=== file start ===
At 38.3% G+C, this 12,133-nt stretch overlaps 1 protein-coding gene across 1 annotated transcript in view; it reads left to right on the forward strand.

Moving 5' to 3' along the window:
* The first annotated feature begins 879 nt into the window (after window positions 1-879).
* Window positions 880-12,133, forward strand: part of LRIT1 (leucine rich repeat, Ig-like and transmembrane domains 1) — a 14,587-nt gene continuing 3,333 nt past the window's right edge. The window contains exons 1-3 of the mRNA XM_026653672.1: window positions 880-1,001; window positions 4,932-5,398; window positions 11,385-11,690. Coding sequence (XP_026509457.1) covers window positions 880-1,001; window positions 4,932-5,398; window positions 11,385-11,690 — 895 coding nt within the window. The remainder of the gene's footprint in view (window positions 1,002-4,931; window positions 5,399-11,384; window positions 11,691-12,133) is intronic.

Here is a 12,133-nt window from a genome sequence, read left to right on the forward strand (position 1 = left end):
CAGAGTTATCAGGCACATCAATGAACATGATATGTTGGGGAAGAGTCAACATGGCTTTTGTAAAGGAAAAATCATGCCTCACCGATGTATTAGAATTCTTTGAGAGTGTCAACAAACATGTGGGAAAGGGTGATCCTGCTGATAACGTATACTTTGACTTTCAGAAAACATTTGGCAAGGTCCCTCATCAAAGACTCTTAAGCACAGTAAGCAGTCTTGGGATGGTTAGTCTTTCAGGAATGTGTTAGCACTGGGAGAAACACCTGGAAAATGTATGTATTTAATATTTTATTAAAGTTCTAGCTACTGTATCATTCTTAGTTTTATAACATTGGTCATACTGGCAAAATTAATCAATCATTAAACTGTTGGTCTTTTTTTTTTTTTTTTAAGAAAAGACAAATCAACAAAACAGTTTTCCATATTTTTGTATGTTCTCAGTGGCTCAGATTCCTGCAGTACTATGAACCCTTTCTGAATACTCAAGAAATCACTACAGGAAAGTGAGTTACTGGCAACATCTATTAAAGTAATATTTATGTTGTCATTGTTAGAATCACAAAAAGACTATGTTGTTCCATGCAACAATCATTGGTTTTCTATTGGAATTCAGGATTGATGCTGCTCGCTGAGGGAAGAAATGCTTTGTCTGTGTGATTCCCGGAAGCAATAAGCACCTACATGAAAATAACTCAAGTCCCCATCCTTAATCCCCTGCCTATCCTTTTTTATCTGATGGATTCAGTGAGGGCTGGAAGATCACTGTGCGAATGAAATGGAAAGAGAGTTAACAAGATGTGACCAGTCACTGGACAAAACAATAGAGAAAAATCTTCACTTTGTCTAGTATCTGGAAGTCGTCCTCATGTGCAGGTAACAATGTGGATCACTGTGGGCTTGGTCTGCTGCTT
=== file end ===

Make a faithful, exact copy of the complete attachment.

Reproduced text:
At 38.3% G+C, this 12,133-nt stretch overlaps 1 protein-coding gene across 1 annotated transcript in view; it reads left to right on the forward strand.

Moving 5' to 3' along the window:
* The first annotated feature begins 879 nt into the window (after window positions 1-879).
* Window positions 880-12,133, forward strand: part of LRIT1 (leucine rich repeat, Ig-like and transmembrane domains 1) — a 14,587-nt gene continuing 3,333 nt past the window's right edge. The window contains exons 1-3 of the mRNA XM_026653672.1: window positions 880-1,001; window positions 4,932-5,398; window positions 11,385-11,690. Coding sequence (XP_026509457.1) covers window positions 880-1,001; window positions 4,932-5,398; window positions 11,385-11,690 — 895 coding nt within the window. The remainder of the gene's footprint in view (window positions 1,002-4,931; window positions 5,399-11,384; window positions 11,691-12,133) is intronic.

Here is a 12,133-nt window from a genome sequence, read left to right on the forward strand (position 1 = left end):
CAGAGTTATCAGGCACATCAATGAACATGATATGTTGGGGAAGAGTCAACATGGCTTTTGTAAAGGAAAAATCATGCCTCACCGATGTATTAGAATTCTTTGAGAGTGTCAACAAACATGTGGGAAAGGGTGATCCTGCTGATAACGTATACTTTGACTTTCAGAAAACATTTGGCAAGGTCCCTCATCAAAGACTCTTAAGCACAGTAAGCAGTCTTGGGATGGTTAGTCTTTCAGGAATGTGTTAGCACTGGGAGAAACACCTGGAAAATGTATGTATTTAATATTTTATTAAAGTTCTAGCTACTGTATCATTCTTAGTTTTATAACATTGGTCATACTGGCAAAATTAATCAATCATTAAACTGTTGGTCTTTTTTTTTTTTTTTTAAGAAAAGACAAATCAACAAAACAGTTTTCCATATTTTTGTATGTTCTCAGTGGCTCAGATTCCTGCAGTACTATGAACCCTTTCTGAATACTCAAGAAATCACTACAGGAAAGTGAGTTACTGGCAACATCTATTAAAGTAATATTTATGTTGTCATTGTTAGAATCACAAAAAGACTATGTTGTTCCATGCAACAATCATTGGTTTTCTATTGGAATTCAGGATTGATGCTGCTCGCTGAGGGAAGAAATGCTTTGTCTGTGTGATTCCCGGAAGCAATAAGCACCTACATGAAAATAACTCAAGTCCCCATCCTTAATCCCCTGCCTATCCTTTTTTATCTGATGGATTCAGTGAGGGCTGGAAGATCACTGTGCGAATGAAATGGAAAGAGAGTTAACAAGATGTGACCAGTCACTGGACAAAACAATAGAGAAAAATCTTCACTTTGTCTAGTATCTGGAAGTCGTCCTCATGTGCAGGTAACAATGTGGATCACTGTGGGCTTGGTCTGCTGCTT